Documenting Nigerian Skate Culture with Slawn, Leonard & Onyedi

WAFFLESNCREAM are pushing the boundaries of culture

Here’s the thing about Nigerian skate culture; while the motivations behind taking up skating and immersing one’s self in the culture are universal (a feeling of otherness, the thrill of accomplishment, family x community and the opportunity to find a tribe bigger than yourself) skaters are also heavily influenced by the cultures in which its members grow up and how the environments in which they find themselves enables or hinders their ability to function as a skate crew. This is why the skate crews document their unique experiences through art and other mediums, creating a visual history of sorts. For any kind of artist, documenting process is vital to being able to track your growth and your journey in your chosen medium.

Because Waffles and Cream, Nigeria’s first skate crew started as skate gear line, documenting has always been a huge part of its identity, and its historians are as unconventional as they come. Olaoluwa Akeredolu (Slawn), Onyedi and Leonard Iheagwam (flowers) are the youngest members of the WAFFLESNCREAM skate crew and have taken the challenge of documenting its growth through their wild and wacky but very original art. Influenced by crews in the United States and South Africa and the vast web that is Tumblr, their art inspired by Nigerian Skate Culture is full of mantras and subversion of popular themes in Nigeria suggesting a self awareness that should be beyond them.

The three are getting properly introduced to the Nigerian art scene at WAFFLESNCREAM’s month Exhibition series, leading to the skate store’s official physical launch in March. Their exhibition starts this evening and will run for a week, so let’s get acquainted.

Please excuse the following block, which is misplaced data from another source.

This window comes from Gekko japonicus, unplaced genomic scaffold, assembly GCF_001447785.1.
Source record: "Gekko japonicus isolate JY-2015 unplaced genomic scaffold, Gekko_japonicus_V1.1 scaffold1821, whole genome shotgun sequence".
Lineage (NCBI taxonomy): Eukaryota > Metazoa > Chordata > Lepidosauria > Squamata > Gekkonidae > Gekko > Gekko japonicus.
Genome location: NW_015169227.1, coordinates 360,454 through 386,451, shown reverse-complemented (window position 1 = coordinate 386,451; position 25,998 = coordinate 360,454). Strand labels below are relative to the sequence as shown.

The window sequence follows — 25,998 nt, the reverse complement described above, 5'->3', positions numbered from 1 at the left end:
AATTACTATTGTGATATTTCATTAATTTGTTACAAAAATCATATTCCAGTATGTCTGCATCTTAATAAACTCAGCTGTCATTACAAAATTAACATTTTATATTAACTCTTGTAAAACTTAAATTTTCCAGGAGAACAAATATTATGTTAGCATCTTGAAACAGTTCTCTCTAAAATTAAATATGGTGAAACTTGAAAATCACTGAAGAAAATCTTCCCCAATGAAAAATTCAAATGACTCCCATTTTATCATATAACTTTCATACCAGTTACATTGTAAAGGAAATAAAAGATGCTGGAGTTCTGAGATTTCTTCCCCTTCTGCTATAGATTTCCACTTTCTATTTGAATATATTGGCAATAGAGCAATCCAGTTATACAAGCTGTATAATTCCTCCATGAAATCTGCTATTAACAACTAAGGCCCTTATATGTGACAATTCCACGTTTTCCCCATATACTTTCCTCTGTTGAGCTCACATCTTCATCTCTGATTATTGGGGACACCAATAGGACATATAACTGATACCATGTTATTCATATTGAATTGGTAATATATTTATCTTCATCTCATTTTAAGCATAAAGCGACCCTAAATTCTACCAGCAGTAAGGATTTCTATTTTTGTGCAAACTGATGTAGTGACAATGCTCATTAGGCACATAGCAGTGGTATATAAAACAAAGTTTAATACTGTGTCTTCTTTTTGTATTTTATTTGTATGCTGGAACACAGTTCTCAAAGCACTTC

Leonard Iheagwam is the most active of the three, with with a presence on Tumblr and Instagram where he shares his art that deals almost entirely in subversive themes. Literal interpretations of metaphors and themes and a fascination with other sexualities are common themes you’ll see  in his work.


Don’t eat a lot of shit. If you want art for anything, album covers, to tee shirts to anything at all hmu. Email, or dm me. #illustation #art

A photo posted by Leonard (@flowersforleonard) on

Mind over matter

A photo posted by Leonard (@flowersforleonard) on

If you find my art very vulgar please. #diy #illustration #leoanrdihg

A photo posted by Leonard (@flowersforleonard) on

Slawn Akeredolu’s art is the most commercial of the three and will easily work for merchandizing, it is also a lot more existential, rife with teenage angst, the kind of stuff every 17 year old on the cusp of adulthood struggles with.

slowly killing ourselves dawg

A photo posted by Olaoluwa Akeredolu (@olaoluslawn) on

[lost souls] by slawn inspired by all u the souls lost to social media

A photo posted by Olaoluwa Akeredolu (@olaoluslawn) on

some hand drawn tees I had up at posted

A photo posted by Olaoluwa Akeredolu (@olaoluslawn) on

And Onyedi’s medium is film, he’s already worked on films with Amandla Baraka of and helped shoot the crew’s first proper skate documentary. It will be interesting to see what he exhibits this evening.

You should go see if you can, we will.


Eugene Odugwu’s art is a swirl of psychedelic fantasy and science fiction